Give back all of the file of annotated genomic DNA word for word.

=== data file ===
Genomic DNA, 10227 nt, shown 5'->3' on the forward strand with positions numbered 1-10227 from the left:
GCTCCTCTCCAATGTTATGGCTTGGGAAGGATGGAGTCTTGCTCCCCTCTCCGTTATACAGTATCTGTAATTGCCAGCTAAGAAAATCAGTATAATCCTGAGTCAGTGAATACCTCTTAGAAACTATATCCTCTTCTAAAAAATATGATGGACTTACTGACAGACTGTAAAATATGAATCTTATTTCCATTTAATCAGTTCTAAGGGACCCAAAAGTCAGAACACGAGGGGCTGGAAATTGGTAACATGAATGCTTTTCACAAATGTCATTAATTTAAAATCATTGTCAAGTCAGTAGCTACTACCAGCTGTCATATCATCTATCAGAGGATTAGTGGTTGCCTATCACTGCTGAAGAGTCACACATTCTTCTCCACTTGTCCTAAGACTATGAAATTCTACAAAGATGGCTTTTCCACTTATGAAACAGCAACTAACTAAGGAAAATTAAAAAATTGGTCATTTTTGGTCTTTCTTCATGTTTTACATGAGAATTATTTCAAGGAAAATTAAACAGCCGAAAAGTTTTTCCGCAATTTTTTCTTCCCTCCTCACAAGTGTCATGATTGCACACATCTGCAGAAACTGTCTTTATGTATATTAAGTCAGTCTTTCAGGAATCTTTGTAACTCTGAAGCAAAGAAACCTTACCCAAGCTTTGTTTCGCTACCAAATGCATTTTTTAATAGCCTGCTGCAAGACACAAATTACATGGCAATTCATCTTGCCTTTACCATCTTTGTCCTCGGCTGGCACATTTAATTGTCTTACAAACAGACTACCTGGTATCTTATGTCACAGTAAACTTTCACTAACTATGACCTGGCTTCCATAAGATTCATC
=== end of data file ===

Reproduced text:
Genomic DNA, 10227 nt, shown 5'->3' on the forward strand with positions numbered 1-10227 from the left:
GCTCCTCTCCAATGTTATGGCTTGGGAAGGATGGAGTCTTGCTCCCCTCTCCGTTATACAGTATCTGTAATTGCCAGCTAAGAAAATCAGTATAATCCTGAGTCAGTGAATACCTCTTAGAAACTATATCCTCTTCTAAAAAATATGATGGACTTACTGACAGACTGTAAAATATGAATCTTATTTCCATTTAATCAGTTCTAAGGGACCCAAAAGTCAGAACACGAGGGGCTGGAAATTGGTAACATGAATGCTTTTCACAAATGTCATTAATTTAAAATCATTGTCAAGTCAGTAGCTACTACCAGCTGTCATATCATCTATCAGAGGATTAGTGGTTGCCTATCACTGCTGAAGAGTCACACATTCTTCTCCACTTGTCCTAAGACTATGAAATTCTACAAAGATGGCTTTTCCACTTATGAAACAGCAACTAACTAAGGAAAATTAAAAAATTGGTCATTTTTGGTCTTTCTTCATGTTTTACATGAGAATTATTTCAAGGAAAATTAAACAGCCGAAAAGTTTTTCCGCAATTTTTTCTTCCCTCCTCACAAGTGTCATGATTGCACACATCTGCAGAAACTGTCTTTATGTATATTAAGTCAGTCTTTCAGGAATCTTTGTAACTCTGAAGCAAAGAAACCTTACCCAAGCTTTGTTTCGCTACCAAATGCATTTTTTAATAGCCTGCTGCAAGACACAAATTACATGGCAATTCATCTTGCCTTTACCATCTTTGTCCTCGGCTGGCACATTTAATTGTCTTACAAACAGACTACCTGGTATCTTATGTCACAGTAAACTTTCACTAACTATGACCTGGCTTCCATAAGATTCATC